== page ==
ENE Memo: March 21, 2016
From the Head: 03/21/2016
Unwritten Laws of Engineering - Part III
This is the final part of a series on the Unwritten Laws of Engineering by W. J. King was first published in 1944 and updated with revisions and additions by James Skakoon in 2004. Part 1 concerned things that an engineer needs to learn early on in the career while part 2 related mainly to engineering managers. This final part is concerned personal and professional behavior.
Laws of Character and Personality:
- Cultivate the ability to appreciate the good qualities, rather than dislike the shortcomings, of each individual.
- Do not give vent to impatience and annoyance on slight provocation.
- Do not harbor grudges after disagreements involving honest differences of opinion.
- Form the habit of considering the feelings and interests of others.
- Do not become unduly preoccupied with your own selfish interests.
- Make it a rule to help the other person whenever an opportunity arises.
- Be particularly careful to be fair on all occasions.
- Do not take yourself or your work too seriously.
- Put yourself out just a little to be genuinely cordial in greeting people.
- Give people the benefit of the doubt, especially when you can afford to do so.
Never underestimate the extent of your professional responsibility and personal liability.
Upon becoming a member of the engineering profession, you accepted the responsibility of a professional, as well as any liability that accompanies that responsibility. Many engineers pretend that they can hide behind their employer's or their department's shield, or that they are powerless, mere cogs in the machinery, especially if something goes haywire. Although environmental and consumer safety concerns are every employee's responsibility, engineers are uniquely positioned with the power and knowledge to create, identify, avoid, and correct such problems -- an incongruous reality. Regardless of the size of your employer, never forget that you contribute to making decisions, whether the results are good, bad, or catastrophic.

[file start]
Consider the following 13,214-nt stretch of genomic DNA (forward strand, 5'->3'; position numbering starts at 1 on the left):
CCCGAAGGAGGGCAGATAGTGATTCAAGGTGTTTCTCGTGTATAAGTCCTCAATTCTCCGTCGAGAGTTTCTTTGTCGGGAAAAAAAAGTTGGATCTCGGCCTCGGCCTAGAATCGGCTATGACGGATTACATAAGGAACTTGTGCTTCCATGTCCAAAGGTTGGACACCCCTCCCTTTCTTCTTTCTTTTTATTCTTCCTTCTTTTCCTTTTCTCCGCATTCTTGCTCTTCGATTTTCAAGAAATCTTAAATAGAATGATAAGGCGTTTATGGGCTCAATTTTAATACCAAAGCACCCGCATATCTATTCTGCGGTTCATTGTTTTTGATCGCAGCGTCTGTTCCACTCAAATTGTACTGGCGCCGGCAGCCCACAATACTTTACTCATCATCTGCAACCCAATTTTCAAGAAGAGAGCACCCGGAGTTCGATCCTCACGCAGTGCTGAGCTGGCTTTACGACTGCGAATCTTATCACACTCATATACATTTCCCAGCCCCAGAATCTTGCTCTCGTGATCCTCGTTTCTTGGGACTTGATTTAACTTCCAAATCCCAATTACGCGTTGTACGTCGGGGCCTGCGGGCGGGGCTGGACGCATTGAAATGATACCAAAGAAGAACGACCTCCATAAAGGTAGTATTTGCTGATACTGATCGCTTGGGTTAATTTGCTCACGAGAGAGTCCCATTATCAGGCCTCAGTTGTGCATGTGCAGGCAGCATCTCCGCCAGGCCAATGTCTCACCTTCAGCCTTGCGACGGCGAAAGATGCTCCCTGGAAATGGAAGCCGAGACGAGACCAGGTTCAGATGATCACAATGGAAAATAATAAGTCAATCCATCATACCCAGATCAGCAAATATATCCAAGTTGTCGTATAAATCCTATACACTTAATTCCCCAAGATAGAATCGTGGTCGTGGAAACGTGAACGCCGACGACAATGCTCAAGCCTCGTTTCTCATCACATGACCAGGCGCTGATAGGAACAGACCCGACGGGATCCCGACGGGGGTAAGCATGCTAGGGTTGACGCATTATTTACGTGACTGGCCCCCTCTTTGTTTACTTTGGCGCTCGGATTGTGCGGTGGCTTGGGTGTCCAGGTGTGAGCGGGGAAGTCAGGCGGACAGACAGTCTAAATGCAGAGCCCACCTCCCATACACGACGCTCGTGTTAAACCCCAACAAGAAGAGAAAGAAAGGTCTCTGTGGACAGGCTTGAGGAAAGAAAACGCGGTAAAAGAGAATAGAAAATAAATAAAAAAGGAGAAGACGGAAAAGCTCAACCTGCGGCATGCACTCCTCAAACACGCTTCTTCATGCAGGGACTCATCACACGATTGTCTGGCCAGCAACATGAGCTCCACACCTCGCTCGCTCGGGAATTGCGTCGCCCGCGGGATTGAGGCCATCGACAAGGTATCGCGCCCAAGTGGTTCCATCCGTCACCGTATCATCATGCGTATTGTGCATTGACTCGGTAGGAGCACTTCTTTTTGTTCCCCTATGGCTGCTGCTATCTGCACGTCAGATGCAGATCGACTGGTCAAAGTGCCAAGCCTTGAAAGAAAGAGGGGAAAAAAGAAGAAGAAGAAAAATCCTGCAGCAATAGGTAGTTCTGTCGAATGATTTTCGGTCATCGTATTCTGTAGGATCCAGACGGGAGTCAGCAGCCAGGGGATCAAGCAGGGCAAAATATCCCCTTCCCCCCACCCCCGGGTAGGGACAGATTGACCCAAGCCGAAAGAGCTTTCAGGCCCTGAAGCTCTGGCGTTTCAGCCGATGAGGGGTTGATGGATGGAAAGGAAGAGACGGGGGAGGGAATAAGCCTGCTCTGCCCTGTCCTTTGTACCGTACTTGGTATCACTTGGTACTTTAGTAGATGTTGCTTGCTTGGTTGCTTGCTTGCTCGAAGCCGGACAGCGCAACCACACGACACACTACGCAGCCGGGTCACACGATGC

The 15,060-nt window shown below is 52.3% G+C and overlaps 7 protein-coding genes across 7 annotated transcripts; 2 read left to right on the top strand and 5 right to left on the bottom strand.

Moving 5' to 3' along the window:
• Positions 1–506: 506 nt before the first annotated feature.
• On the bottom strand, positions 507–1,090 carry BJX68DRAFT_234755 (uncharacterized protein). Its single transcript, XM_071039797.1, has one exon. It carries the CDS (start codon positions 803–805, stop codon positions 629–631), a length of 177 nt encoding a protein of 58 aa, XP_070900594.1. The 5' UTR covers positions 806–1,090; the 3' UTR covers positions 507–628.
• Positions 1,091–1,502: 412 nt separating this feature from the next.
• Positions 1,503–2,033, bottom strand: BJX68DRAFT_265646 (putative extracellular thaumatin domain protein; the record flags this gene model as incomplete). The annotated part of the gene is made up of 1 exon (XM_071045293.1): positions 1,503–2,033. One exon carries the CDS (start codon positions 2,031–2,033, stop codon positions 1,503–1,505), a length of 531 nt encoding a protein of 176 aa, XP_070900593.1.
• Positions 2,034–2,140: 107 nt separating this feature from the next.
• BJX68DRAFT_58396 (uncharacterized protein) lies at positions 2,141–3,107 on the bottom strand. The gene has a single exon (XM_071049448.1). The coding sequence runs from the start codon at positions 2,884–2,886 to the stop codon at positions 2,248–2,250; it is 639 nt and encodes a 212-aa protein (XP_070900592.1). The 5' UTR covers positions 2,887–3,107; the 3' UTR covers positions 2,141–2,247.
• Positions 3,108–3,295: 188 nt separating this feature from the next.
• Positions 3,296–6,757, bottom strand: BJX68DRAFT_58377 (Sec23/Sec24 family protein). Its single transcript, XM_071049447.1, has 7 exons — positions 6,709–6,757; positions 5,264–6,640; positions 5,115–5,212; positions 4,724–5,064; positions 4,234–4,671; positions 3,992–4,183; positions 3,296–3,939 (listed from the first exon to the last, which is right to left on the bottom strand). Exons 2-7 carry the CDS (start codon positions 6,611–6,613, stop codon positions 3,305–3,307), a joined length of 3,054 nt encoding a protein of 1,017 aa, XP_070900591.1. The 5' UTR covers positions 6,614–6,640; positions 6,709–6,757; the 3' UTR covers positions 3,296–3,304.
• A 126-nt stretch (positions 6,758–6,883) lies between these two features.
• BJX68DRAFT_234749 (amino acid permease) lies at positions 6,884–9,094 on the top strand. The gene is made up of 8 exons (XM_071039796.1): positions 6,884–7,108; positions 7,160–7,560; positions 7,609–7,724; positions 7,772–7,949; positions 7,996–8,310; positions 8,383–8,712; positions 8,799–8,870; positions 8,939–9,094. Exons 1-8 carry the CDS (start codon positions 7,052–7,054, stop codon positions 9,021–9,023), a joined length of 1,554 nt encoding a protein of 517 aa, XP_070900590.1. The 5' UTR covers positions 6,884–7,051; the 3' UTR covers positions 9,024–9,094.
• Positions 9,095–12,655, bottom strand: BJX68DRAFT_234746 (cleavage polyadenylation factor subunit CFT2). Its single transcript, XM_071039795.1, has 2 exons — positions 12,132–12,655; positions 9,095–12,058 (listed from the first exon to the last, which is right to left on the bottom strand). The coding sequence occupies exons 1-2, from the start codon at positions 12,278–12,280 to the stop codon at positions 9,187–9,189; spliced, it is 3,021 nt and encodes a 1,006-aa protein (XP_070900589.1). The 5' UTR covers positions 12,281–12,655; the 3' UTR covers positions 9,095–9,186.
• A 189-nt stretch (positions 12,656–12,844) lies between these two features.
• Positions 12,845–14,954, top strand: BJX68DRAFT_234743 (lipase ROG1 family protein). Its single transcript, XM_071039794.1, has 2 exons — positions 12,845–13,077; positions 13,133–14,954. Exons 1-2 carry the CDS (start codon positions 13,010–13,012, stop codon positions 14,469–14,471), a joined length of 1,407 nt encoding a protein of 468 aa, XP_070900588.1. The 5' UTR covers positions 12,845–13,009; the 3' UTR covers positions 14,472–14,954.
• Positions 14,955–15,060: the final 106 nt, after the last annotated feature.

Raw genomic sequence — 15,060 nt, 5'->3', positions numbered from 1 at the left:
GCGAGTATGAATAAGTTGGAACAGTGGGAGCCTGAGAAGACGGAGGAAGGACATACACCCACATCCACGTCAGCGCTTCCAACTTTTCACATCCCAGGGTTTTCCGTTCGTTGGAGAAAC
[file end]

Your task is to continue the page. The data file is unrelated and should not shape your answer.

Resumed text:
Let ethical behavior govern your actions and those of your company.
Engineers need the courage of their convictions, including the courage to do what they know to be right without undue fear of criticism and without the need to explain their actions. If the reasons for your actions are sound, you should not worry about having to defend them to anyone. At the same time, you are ill-advised to martyr yourself for every controversial matter in which you strongly believe.
Regarding career and personal development:
Formal training - university classes, seminars, short courses, company-sponsored training - are a necessary part of a life-long employability plan. But your plan must also include more than a passing interest in your field by reading sales literature, trade magazines, and professional publications, and attending trade shows and professional conferences. All of this may well require sacrificing personal time and personal finances as well. Simply put, employers do not accept the full burden of employees' continuing education. The effort and dedication required to remain employable is in every engineer's best interest.